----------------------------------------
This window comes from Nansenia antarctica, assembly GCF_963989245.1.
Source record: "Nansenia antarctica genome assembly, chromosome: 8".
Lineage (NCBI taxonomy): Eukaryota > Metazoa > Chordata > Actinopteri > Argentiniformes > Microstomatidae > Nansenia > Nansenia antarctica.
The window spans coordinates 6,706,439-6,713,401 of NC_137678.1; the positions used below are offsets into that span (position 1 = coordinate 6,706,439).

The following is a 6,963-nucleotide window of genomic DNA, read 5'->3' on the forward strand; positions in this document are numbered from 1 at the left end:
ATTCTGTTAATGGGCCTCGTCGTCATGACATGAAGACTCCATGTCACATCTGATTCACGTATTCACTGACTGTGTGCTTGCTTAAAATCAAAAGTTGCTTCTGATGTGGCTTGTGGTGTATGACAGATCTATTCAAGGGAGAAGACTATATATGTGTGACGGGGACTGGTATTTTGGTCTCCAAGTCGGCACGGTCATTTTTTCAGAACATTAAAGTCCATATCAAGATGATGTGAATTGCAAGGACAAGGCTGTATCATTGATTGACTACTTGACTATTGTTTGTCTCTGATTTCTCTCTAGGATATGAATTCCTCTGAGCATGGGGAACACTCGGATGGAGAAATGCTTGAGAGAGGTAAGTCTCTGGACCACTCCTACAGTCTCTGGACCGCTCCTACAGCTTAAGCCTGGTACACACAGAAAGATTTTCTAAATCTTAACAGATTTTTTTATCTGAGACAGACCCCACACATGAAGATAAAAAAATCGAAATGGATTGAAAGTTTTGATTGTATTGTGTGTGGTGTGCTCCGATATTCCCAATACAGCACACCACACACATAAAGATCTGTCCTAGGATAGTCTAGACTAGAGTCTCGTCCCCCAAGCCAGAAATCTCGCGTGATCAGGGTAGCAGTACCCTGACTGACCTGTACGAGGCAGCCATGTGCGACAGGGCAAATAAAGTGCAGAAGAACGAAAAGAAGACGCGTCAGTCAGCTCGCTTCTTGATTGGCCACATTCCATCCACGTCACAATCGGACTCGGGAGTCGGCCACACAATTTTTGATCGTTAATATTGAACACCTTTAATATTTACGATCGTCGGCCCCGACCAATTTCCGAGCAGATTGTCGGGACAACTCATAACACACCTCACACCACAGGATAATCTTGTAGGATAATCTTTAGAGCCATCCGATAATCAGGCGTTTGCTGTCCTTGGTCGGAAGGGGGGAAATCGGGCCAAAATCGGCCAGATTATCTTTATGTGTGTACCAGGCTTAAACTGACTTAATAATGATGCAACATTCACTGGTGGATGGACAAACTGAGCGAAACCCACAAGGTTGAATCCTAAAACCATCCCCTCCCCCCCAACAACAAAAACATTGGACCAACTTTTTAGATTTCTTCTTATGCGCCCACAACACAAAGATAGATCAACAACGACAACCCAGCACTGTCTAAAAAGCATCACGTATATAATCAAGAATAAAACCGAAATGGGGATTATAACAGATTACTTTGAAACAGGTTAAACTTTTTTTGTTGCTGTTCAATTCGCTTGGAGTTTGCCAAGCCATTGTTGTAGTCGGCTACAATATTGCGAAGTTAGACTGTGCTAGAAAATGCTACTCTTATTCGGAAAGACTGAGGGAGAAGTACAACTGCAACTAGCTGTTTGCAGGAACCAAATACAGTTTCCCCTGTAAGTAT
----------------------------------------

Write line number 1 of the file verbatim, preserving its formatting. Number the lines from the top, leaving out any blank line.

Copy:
This window comes from Nansenia antarctica, assembly GCF_963989245.1.